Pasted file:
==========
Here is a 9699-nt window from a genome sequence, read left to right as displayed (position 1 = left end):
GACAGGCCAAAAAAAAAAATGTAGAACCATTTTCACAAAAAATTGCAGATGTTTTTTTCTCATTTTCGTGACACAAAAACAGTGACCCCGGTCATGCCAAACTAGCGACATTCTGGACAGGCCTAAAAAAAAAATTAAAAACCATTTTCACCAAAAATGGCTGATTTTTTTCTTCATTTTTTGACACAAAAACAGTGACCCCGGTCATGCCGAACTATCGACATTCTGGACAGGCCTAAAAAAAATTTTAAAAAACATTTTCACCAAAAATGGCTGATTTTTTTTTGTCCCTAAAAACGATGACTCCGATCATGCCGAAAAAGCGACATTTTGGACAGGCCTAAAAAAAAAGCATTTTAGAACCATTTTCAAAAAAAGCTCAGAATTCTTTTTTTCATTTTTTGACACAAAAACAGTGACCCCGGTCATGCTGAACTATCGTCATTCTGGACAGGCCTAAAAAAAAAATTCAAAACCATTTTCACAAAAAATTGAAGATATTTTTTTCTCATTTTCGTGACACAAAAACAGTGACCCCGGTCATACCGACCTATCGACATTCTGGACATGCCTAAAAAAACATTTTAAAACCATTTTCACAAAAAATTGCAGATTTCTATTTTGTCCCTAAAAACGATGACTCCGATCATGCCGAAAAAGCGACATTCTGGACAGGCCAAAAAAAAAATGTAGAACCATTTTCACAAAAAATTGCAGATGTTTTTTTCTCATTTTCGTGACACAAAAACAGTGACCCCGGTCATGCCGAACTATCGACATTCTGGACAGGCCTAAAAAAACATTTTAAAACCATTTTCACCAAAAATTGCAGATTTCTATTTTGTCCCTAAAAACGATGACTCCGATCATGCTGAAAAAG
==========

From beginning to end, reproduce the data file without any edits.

Here is a 9699-nt window from a genome sequence, read left to right as displayed (position 1 = left end):
GACAGGCCAAAAAAAAAAATGTAGAACCATTTTCACAAAAAATTGCAGATGTTTTTTTCTCATTTTCGTGACACAAAAACAGTGACCCCGGTCATGCCAAACTAGCGACATTCTGGACAGGCCTAAAAAAAAAATTAAAAACCATTTTCACCAAAAATGGCTGATTTTTTTCTTCATTTTTTGACACAAAAACAGTGACCCCGGTCATGCCGAACTATCGACATTCTGGACAGGCCTAAAAAAAATTTTAAAAAACATTTTCACCAAAAATGGCTGATTTTTTTTTGTCCCTAAAAACGATGACTCCGATCATGCCGAAAAAGCGACATTTTGGACAGGCCTAAAAAAAAAGCATTTTAGAACCATTTTCAAAAAAAGCTCAGAATTCTTTTTTTCATTTTTTGACACAAAAACAGTGACCCCGGTCATGCTGAACTATCGTCATTCTGGACAGGCCTAAAAAAAAAATTCAAAACCATTTTCACAAAAAATTGAAGATATTTTTTTCTCATTTTCGTGACACAAAAACAGTGACCCCGGTCATACCGACCTATCGACATTCTGGACATGCCTAAAAAAACATTTTAAAACCATTTTCACAAAAAATTGCAGATTTCTATTTTGTCCCTAAAAACGATGACTCCGATCATGCCGAAAAAGCGACATTCTGGACAGGCCAAAAAAAAAATGTAGAACCATTTTCACAAAAAATTGCAGATGTTTTTTTCTCATTTTCGTGACACAAAAACAGTGACCCCGGTCATGCCGAACTATCGACATTCTGGACAGGCCTAAAAAAACATTTTAAAACCATTTTCACCAAAAATTGCAGATTTCTATTTTGTCCCTAAAAACGATGACTCCGATCATGCTGAAAAAG